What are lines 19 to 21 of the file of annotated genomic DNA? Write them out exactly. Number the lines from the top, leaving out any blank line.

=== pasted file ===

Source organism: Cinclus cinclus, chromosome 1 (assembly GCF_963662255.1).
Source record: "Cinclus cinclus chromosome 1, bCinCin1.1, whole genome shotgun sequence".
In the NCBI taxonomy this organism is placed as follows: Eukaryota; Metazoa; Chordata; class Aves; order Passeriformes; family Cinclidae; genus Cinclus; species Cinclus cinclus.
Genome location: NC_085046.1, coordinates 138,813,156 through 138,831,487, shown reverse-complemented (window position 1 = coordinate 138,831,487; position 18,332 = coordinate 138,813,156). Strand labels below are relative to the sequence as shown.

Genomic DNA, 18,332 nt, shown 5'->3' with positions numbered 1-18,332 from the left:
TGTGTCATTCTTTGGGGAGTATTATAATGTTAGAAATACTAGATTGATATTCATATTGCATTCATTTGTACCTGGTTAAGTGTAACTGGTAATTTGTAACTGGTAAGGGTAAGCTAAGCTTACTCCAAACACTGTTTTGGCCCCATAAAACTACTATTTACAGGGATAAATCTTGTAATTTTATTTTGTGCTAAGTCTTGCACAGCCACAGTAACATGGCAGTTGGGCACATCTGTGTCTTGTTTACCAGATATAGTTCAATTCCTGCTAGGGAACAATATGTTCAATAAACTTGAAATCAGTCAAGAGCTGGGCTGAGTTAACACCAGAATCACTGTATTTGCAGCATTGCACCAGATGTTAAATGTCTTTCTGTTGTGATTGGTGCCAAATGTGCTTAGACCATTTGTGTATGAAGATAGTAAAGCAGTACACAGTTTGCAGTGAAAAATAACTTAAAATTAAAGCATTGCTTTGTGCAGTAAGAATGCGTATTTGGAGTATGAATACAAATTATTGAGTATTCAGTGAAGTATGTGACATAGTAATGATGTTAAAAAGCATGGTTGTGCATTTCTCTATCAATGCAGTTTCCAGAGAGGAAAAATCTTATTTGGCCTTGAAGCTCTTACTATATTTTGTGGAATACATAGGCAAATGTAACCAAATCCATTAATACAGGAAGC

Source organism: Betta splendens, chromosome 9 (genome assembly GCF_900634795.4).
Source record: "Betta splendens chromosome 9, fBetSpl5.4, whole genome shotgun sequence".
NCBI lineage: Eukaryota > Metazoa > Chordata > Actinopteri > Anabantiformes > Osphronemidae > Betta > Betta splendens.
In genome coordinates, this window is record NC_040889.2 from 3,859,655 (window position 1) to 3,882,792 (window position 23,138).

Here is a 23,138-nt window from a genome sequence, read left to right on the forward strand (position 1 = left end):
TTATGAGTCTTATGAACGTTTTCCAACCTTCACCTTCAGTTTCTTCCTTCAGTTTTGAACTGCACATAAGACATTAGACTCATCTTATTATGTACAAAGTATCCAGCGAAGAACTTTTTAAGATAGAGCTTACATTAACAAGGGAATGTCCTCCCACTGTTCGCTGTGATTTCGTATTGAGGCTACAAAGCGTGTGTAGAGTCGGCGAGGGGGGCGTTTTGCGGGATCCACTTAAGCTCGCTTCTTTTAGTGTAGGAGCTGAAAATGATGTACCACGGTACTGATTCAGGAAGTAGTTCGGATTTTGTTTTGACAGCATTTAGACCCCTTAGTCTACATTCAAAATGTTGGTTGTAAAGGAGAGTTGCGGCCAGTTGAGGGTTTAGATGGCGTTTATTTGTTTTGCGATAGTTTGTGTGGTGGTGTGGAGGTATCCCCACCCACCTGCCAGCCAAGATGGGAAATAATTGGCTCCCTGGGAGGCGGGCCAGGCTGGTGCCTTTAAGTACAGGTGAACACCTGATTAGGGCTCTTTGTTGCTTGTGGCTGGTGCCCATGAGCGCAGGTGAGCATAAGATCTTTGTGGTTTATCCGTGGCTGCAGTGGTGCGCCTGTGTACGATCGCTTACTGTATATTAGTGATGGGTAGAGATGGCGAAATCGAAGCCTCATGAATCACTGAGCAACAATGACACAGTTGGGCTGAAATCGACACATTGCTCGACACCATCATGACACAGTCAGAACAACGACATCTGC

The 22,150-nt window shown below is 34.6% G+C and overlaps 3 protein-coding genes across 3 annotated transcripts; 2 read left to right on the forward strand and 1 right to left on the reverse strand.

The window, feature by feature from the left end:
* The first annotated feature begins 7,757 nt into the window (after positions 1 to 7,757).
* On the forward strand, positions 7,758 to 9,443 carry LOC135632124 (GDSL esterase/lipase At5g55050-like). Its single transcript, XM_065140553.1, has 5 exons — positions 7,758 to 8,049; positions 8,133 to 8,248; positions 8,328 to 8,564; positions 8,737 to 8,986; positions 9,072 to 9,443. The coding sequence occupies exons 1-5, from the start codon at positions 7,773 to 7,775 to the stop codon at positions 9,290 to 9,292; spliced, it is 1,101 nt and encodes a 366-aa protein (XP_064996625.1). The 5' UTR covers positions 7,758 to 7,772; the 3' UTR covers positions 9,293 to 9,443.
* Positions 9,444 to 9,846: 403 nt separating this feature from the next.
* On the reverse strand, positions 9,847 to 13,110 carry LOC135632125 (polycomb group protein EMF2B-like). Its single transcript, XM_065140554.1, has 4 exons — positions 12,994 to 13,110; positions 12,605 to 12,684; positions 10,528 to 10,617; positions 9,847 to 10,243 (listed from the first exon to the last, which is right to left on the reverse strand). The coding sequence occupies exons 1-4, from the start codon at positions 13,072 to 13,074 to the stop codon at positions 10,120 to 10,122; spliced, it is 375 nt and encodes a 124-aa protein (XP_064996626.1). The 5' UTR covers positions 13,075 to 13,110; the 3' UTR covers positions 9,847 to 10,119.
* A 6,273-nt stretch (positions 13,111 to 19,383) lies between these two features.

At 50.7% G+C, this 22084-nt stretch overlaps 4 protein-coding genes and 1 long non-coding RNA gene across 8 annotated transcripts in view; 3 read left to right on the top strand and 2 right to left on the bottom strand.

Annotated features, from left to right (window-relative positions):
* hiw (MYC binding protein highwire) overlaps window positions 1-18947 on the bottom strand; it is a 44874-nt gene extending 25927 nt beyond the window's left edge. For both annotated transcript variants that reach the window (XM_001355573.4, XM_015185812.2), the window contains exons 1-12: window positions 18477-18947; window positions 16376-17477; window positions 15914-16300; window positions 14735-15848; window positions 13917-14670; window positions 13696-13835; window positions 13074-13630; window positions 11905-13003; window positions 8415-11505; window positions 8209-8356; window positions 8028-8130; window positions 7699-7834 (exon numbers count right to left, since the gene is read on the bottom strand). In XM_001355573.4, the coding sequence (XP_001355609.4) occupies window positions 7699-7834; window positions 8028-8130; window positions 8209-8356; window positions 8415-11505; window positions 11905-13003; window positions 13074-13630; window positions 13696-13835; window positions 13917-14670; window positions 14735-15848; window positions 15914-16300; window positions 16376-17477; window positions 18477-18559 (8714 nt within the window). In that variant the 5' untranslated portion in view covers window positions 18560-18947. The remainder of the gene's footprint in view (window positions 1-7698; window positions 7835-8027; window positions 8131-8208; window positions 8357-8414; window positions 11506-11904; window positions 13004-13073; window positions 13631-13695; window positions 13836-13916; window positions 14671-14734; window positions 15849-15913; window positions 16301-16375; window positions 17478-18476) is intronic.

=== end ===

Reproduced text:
* A 6,273-nt stretch (positions 13,111 to 19,383) lies between these two features.

At 50.7% G+C, this 22084-nt stretch overlaps 4 protein-coding genes and 1 long non-coding RNA gene across 8 annotated transcripts in view; 3 read left to right on the top strand and 2 right to left on the bottom strand.

Annotated features, from left to right (window-relative positions):